Some reasonable solutions indeed use categories whose morphisms are (equivalence classes of) partial homomorphisms that only satisfy conditions 1 and 2, apart from the separate restriction that they have to be computable by suitably restricted machines. So in a certain sense, Benjamin Steinberg is right that partial homomorphisms should not be restricted to those that can be related to monoids with zero.


Can definition (2) be fixed to reduce its drawbacks? ... Is the "unfixed" definition (2) ever used?

Because these reasonable solutions crucially depend on the use of partial functions, analyzing the definition of their underlying categories might clarify whether (or how) definition (2) was fixed.

The objects of the categories are pairs $(M, L)$ of a monoid $M$ and a subset $L\subset M$. The morphisms between the source $(M, L)$ and the target $(M', L')$ are partial functions $f : M \to M'$ with $L=f^{-1}(L')$, where two partial functions $f$, $g$ are equal (as morphisms) if $f(x)=g(x)$ for all $x\in L$.

The set of morphisms between two objects became reasonably manageable here, because a subset $L$ of $M$ occurs explicitly, which allows to use equivalence classes of partial functions as morphisms. Because there are so many subsets $L$ of $M$, most practical applications will limit $L$ to subsets with reasonably simple descriptions. (A practical application in my real job is to succinctly describe identical parts of an IC layout in a way that can be exploited to speedup simulation and correction tasks.) Note that $L\supset f^{-1}(L')$ is equivalent to $f(M-L) \subset M'-L'$. This is analogous to the condition $h(0)=0$ for monoids with zero. The analogy ends here, because $L\subset f^{-1}(L')$ is equivalent to $L\subset\operatorname{dom}(f)$ and $f(L) \subset L'$, while monoids with zero have no analogous restriction. This as an indiction that some applications will have to replace the condition $L=f^{-1}(L')$ by the condition $L\supset f^{-1}(L')$, which basically amounts to using the "unfixed" definition (2). The set of morphisms will be less manageable then, hence preferring the "fixed" definition whenever possible seems advisable.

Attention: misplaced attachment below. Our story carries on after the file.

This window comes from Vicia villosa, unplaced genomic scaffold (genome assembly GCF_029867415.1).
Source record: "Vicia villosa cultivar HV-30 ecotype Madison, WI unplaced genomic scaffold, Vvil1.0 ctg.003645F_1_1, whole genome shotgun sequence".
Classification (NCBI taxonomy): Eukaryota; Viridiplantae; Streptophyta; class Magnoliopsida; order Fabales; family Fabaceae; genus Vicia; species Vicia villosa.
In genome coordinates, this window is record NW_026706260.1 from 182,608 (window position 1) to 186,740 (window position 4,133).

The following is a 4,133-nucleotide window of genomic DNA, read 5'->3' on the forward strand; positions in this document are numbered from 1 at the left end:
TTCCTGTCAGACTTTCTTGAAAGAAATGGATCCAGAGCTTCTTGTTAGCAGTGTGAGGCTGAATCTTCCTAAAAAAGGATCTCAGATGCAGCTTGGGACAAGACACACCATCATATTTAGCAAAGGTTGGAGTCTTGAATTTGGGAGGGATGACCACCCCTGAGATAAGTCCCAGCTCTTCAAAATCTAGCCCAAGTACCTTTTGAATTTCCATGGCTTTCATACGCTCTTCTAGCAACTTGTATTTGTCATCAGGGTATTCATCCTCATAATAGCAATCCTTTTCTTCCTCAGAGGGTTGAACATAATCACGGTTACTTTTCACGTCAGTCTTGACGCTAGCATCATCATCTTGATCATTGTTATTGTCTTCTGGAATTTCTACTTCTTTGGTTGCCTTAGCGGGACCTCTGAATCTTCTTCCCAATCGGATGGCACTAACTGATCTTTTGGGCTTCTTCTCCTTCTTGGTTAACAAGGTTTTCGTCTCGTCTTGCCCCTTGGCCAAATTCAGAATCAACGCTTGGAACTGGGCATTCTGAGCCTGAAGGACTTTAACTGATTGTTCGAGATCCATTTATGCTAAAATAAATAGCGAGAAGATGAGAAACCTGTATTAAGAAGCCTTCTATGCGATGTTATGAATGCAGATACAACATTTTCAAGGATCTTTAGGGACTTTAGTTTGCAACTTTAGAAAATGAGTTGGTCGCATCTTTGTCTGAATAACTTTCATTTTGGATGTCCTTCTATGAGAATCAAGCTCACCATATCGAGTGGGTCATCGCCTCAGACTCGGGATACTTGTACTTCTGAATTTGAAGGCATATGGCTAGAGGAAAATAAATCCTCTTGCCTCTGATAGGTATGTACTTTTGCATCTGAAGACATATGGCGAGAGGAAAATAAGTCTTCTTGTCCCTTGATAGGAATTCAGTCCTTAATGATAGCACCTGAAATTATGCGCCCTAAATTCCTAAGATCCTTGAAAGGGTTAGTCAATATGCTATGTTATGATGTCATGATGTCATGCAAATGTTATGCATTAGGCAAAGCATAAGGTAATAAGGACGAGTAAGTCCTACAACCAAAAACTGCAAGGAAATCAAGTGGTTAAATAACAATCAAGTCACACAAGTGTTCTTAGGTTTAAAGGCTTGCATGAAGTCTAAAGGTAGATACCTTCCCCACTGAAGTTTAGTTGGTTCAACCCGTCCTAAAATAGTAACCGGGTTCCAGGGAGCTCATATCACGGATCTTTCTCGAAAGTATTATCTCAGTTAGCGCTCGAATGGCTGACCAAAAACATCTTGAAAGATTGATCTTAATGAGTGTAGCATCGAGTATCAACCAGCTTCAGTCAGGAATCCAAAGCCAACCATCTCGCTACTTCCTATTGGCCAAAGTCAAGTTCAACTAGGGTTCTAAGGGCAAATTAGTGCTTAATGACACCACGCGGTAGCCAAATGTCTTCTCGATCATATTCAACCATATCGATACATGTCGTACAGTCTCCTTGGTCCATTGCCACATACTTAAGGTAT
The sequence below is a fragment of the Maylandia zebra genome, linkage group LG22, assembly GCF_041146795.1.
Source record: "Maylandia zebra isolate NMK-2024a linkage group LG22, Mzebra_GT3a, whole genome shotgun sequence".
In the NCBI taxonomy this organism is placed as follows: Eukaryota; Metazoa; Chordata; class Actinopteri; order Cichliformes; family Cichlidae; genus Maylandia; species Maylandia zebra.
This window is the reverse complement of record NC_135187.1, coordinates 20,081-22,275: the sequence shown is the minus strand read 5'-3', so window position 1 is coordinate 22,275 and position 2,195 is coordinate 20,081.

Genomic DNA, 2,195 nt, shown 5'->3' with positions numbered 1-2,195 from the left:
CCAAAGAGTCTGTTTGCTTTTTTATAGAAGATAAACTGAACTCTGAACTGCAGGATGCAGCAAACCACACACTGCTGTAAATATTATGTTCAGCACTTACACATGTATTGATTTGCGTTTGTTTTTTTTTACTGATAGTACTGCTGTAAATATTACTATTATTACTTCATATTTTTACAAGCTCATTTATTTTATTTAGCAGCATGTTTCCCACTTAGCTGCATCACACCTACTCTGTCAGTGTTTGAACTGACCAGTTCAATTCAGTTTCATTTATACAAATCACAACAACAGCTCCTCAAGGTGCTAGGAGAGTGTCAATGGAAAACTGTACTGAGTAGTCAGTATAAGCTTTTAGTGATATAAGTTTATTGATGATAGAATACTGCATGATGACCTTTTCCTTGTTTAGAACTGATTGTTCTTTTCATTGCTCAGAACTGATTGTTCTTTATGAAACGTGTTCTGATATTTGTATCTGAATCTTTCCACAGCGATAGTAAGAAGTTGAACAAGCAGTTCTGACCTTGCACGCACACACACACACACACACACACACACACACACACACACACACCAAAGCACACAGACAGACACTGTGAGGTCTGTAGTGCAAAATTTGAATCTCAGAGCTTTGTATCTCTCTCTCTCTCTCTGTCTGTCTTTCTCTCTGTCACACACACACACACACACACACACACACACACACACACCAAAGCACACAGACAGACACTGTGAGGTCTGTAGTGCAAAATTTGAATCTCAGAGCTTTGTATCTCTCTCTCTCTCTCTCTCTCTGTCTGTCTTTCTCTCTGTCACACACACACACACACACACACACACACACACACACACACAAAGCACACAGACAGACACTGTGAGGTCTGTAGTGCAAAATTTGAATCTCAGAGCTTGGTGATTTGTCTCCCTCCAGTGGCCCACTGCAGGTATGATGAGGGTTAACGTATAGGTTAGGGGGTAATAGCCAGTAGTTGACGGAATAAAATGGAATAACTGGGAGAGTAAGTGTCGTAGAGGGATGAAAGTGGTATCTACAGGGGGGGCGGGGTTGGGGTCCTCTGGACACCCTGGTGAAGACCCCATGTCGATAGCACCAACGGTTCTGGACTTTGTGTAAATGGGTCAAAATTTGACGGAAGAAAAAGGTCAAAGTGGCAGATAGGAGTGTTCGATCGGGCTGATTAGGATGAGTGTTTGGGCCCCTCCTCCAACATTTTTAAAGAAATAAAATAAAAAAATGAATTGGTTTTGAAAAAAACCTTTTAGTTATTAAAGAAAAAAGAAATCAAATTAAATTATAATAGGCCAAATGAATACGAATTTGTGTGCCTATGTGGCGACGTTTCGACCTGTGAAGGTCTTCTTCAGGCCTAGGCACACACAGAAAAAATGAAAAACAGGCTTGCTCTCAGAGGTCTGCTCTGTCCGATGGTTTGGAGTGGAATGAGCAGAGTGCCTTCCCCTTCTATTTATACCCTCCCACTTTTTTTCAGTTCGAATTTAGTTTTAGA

For definition (2) it is not even clear whether $\operatorname{dom}(p)$ will always be computationally enumerable, let alone having any chance to computationally enumerate the set of partial homomorphisms itself.

Indeed, $\operatorname{dom}(p)$ is guaranteed to be a submonoid, but that's all. The identity on any submonoid of $\Sigma^*$ defines a partial homomorphism. If $\Sigma=\{a,b\}$, then any subset $N\subset\mathbb N$ of the natural numbers can be assigned the (prefix free) code $X_N=\{a^nb:n\in N\}$. The submonoid $S:=X^*_N$ is freely generated by $X_N$, hence it can be as undecidable or complex as arbitrary subsets of $\mathbb N$.


A further test for definitions (1) and (2) is to generalize them to ... morphism between M and M′.

The conditions 1 and 2 of definition (2) are equivalent to the partial function or relation being a submonoid of $M\times M'$. This is nice, because this generalizes to arbitrary (universal) Horn structures. The Horn structures are exactly the classes of algebras where the product $M\times M'$ also satisfies the axioms of the algebra if $M$ and $M'$ satisfy the axioms. And for universal Horn structures, if $R$ is a subalgebra of $M\times M'$ and $R'$ is a subalgebra of $M'\times M''$, then $R\circ R'$ is a subalgebra of $M\times M''$.